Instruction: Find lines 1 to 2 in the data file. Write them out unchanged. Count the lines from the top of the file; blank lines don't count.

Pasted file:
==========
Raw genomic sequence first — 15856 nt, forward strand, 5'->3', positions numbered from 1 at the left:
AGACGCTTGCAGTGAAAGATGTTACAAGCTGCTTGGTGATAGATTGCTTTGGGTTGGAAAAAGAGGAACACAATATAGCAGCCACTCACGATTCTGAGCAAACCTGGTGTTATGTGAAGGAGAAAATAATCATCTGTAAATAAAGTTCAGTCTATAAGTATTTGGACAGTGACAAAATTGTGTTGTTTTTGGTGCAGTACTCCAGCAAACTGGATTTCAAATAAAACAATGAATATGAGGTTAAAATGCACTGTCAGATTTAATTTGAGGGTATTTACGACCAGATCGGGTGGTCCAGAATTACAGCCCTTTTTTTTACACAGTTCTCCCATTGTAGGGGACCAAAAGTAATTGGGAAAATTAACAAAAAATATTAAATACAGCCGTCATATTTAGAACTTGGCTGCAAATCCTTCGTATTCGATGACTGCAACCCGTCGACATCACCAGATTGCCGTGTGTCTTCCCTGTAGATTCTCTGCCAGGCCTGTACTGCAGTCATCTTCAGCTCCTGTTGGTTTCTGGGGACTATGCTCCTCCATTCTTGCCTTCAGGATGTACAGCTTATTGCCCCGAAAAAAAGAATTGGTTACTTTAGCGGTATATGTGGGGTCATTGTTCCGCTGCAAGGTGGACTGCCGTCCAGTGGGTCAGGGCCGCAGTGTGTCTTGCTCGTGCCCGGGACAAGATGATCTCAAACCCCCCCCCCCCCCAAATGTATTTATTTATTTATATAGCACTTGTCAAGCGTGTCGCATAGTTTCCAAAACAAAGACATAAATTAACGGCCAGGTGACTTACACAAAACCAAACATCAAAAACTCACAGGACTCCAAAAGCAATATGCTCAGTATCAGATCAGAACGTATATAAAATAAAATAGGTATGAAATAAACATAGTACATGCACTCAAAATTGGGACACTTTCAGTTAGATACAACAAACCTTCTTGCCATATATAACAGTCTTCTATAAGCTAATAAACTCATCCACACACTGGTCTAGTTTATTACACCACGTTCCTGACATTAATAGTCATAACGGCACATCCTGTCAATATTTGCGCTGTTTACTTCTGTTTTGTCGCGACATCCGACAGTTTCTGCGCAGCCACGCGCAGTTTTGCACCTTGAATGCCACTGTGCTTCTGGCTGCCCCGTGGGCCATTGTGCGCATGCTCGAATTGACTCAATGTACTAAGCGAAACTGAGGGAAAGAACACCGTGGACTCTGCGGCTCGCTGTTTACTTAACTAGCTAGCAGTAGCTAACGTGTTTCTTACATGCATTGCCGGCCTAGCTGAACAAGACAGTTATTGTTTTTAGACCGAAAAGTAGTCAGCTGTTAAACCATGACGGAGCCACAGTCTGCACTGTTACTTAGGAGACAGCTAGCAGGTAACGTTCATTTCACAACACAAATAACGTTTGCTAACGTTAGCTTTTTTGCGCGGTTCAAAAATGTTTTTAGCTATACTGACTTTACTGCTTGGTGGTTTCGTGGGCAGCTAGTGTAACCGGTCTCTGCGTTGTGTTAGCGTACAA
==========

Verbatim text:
Raw genomic sequence first — 15856 nt, forward strand, 5'->3', positions numbered from 1 at the left:
AGACGCTTGCAGTGAAAGATGTTACAAGCTGCTTGGTGATAGATTGCTTTGGGTTGGAAAAAGAGGAACACAATATAGCAGCCACTCACGATTCTGAGCAAACCTGGTGTTATGTGAAGGAGAAAATAATCATCTGTAAATAAAGTTCAGTCTATAAGTATTTGGACAGTGACAAAATTGTGTTGTTTTTGGTGCAGTACTCCAGCAAACTGGATTTCAAATAAAACAATGAATATGAGGTTAAAATGCACTGTCAGATTTAATTTGAGGGTATTTACGACCAGATCGGGTGGTCCAGAATTACAGCCCTTTTTTTTACACAGTTCTCCCATTGTAGGGGACCAAAAGTAATTGGGAAAATTAACAAAAAATATTAAATACAGCCGTCATATTTAGAACTTGGCTGCAAATCCTTCGTATTCGATGACTGCAACCCGTCGACATCACCAGATTGCCGTGTGTCTTCCCTGTAGATTCTCTGCCAGGCCTGTACTGCAGTCATCTTCAGCTCCTGTTGGTTTCTGGGGACTATGCTCCTCCATTCTTGCCTTCAGGATGTACAGCTTATTGCCCCGAAAAAAAGAATTGGTTACTTTAGCGGTATATGTGGGGTCATTGTTCCGCTGCAAGGTGGACTGCCGTCCAGTGGGTCAGGGCCGCAGTGTGTCTTGCTCGTGCCCGGGACAAGATGATCTCAAACCCCCCCCCCCCCCAAATGTATTTATTTATTTATATAGCACTTGTCAAGCGTGTCGCATAGTTTCCAAAACAAAGACATAAATTAACGGCCAGGTGACTTACACAAAACCAAACATCAAAAACTCACAGGACTCCAAAAGCAATATGCTCAGTATCAGATCAGAACGTATATAAAATAAAATAGGTATGAAATAAACATAGTACATGCACTCAAAATTGGGACACTTTCAGTTAGATACAACAAACCTTCTTGCCATATATAACAGTCTTCTATAAGCTAATAAACTCATCCACACACTGGTCTAGTTTATTACACCACGTTCCTGACATTAATAGTCATAACGGCACATCCTGTCAATATTTGCGCTGTTTACTTCTGTTTTGTCGCGACATCCGACAGTTTCTGCGCAGCCACGCGCAGTTTTGCACCTTGAATGCCACTGTGCTTCTGGCTGCCCCGTGGGCCATTGTGCGCATGCTCGAATTGACTCAATGTACTAAGCGAAACTGAGGGAAAGAACACCGTGGACTCTGCGGCTCGCTGTTTACTTAACTAGCTAGCAGTAGCTAACGTGTTTCTTACATGCATTGCCGGCCTAGCTGAACAAGACAGTTATTGTTTTTAGACCGAAAAGTAGTCAGCTGTTAAACCATGACGGAGCCACAGTCTGCACTGTTACTTAGGAGACAGCTAGCAGGTAACGTTCATTTCACAACACAAATAACGTTTGCTAACGTTAGCTTTTTTGCGCGGTTCAAAAATGTTTTTAGCTATACTGACTTTACTGCTTGGTGGTTTCGTGGGCAGCTAGTGTAACCGGTCTCTGCGTTGTGTTAGCGTACAA